98: BlackBerry CEO John Chen; Plus, How to Beat Amazon

 
 John Chen has led BlackBerry for about five years, and serves on the board of Disney.

John Chen has led BlackBerry for about five years, and serves on the board of Disney.

The theme this week is "underdogs." John Chen has history in this department: His parents escaped communist China to Hong Kong, and his father had to work jobs beneath his education level so Chen could have a shot at a better life. At age 17 he came to the United States to finish high school. After he entered the workforce, Chen hit a roadblock. It wasn't common at the time for engineers to get promoted into broader management positions, and he was still growing in his comfort with communicating as a leader in English, his second language.

Fast-forward to today, and Chen has been CEO of BlackBerry for five years. He has taken the company from a dying smartphone maker to a stable provider of security and automotive software. And it's not Chen's first turnaround; after becoming CEO of Sybase in 1998, he led a reinvention that saved the company.

In all of my years covering Chen, I'd never heard his personal story. For the Fortt Knox 1-on-1 this week, I finally get to the root of why Chen is so comfortable playing the long game when it comes to leadership ... and how it ties back into the sacrifices he saw as an immigrant and the son of refugees.

For one, he consciously tries to keep his emotions in check when dealing with setbacks, or the reality that a business is in a pinch. For another, he keeps in mind a series of experiences where he had to prepare himself to reach the next level.

Taking on the Giants

I see it all the time on CNBC: the "Amazon effect" on rival stocks. For example, when news broke that Amazon was buying online prescription retailer PillPack this summer, CVSRite Aid and Walgreens all dropped more than 9% as investors quaked at the challenge. Pundits can slip into the bad habit of assuming Amazon always grinds its enemies' bones to make its bread.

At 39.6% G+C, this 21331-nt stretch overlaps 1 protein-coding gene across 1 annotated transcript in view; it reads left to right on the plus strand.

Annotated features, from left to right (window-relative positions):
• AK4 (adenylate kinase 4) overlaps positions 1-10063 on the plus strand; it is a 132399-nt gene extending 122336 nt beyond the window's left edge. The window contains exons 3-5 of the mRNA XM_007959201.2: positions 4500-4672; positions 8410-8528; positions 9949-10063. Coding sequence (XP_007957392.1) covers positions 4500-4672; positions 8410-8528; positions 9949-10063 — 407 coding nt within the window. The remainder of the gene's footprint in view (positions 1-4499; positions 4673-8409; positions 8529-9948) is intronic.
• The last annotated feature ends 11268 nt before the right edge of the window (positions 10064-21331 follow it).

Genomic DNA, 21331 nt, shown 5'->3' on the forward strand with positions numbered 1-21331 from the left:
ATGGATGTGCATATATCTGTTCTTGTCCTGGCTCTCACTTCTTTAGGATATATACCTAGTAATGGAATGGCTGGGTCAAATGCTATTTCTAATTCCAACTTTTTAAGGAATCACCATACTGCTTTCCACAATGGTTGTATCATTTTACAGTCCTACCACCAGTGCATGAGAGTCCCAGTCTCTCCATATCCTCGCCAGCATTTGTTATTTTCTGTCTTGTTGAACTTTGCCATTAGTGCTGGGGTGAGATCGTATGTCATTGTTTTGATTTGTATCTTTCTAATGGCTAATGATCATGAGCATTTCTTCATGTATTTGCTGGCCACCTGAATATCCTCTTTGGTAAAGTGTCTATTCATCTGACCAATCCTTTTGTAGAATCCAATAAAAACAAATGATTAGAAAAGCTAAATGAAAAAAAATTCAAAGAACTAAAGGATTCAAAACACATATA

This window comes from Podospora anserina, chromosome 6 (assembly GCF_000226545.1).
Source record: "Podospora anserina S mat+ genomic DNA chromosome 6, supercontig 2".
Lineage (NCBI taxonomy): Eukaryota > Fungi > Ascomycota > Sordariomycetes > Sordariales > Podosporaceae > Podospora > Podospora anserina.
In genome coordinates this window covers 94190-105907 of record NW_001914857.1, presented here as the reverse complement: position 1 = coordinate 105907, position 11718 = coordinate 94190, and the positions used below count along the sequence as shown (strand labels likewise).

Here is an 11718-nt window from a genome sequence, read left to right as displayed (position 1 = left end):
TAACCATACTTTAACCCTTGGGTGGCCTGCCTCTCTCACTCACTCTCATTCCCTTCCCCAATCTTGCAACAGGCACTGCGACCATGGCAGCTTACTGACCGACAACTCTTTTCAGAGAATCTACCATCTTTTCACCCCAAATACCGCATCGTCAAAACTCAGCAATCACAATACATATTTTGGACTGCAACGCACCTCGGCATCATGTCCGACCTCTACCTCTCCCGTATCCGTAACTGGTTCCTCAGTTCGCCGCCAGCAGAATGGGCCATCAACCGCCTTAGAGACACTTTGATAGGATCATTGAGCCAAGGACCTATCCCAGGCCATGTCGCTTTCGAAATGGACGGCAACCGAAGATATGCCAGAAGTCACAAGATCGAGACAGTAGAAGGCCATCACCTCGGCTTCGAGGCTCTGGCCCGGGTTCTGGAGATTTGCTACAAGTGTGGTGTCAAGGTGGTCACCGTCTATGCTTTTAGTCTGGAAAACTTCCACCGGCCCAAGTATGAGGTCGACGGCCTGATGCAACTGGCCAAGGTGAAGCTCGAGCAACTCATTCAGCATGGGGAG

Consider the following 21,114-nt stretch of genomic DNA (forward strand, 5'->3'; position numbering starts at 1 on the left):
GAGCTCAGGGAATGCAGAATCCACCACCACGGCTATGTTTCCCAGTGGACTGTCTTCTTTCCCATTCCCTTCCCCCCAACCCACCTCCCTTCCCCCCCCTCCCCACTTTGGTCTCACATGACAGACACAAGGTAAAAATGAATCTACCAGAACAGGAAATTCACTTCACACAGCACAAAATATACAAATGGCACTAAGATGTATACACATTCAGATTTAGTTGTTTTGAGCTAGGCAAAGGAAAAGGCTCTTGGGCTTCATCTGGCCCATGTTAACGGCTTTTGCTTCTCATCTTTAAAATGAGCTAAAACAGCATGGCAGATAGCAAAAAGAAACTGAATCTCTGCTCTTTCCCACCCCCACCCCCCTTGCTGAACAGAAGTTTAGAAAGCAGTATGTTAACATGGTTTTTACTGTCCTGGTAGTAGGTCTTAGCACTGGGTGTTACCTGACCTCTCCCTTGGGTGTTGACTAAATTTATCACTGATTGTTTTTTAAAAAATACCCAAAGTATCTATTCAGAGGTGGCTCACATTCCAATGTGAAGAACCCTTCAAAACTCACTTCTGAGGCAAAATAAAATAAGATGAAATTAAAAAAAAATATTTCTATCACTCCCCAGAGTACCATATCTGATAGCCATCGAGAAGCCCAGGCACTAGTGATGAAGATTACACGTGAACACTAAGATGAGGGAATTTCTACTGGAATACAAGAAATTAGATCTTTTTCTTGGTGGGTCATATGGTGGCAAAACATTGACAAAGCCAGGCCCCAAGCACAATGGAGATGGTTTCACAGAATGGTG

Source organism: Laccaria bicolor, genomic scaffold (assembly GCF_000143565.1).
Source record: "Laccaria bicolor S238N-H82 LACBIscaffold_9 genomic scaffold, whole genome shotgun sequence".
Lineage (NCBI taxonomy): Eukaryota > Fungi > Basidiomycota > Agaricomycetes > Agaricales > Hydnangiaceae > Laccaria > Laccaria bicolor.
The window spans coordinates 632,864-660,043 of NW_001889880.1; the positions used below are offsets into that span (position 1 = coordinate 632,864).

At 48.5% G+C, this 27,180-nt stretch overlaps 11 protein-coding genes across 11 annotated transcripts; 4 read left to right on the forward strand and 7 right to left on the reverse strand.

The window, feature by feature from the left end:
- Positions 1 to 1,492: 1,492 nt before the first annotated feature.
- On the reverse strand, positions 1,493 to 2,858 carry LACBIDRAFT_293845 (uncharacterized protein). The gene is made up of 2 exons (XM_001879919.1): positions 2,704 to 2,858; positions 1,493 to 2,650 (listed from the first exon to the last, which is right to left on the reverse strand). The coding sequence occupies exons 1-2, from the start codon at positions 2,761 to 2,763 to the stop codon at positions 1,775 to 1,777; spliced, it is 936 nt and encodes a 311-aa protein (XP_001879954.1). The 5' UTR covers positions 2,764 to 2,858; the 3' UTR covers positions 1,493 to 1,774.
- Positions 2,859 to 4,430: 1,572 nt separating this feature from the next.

Not always. Sometimes the underdogs thrive. Three years ago Amazon launched "Handmade at Amazon" to compete with craft marketplace Etsy; Etsy fell to around $7 per share, losing half its market value in the days after. But now it trades at $52. Best Buy has battled back after Amazon was poised to kill it. That's just two examples. So what's the secret? How do you beat Amazon?

This week on Fortt Knox we assembled a panel to answer that. Dan Rosensweig is CEO of Chegg, a company that got its start in textbook rentals – and in Amazon's crosshairs. Anthony Bucci is founder of RevZilla, a retailer of motorcycle parts and accessories that had to figure out how to grow and not get commoditized. And Nadia Shouraboura is a former Amazon insider who clearly still has a fondness for the company. In our conversation, they share examples of how smaller businesses can thrive by focusing on things that perhaps Amazon can't.

A couple of hints: Don't try to compete with lower prices or wider selection. And stay lean in other areas so you can invest in building unique insight into what your customer base needs.

97: Panera CEO Blaine Hurst; Plus, Why Parents Must Make A Screen Time Strategy

 
 Blaine Hurst led Panera's technology transformation in food delivery and digital ordering, and is now CEO.

Blaine Hurst led Panera's technology transformation in food delivery and digital ordering, and is now CEO.

Panera had a problem. At lunchtime, customers were mobbing the counters to order and pick up, and it was a mess. It was frustrating for everyone involved, and management knew they were probably missing out on sales because of it.

The company's founder turned to Blaine Hurst to lead the search for a solution. As the company's chief technology officer, he put together a team to make Panera a leader in digital ordering and fast pickup. First through a website and in-store kiosks and now through mobile ordering and delivery, those tech efforts have paid off. The company is on pace to book $2 billion worth of digital orders this year.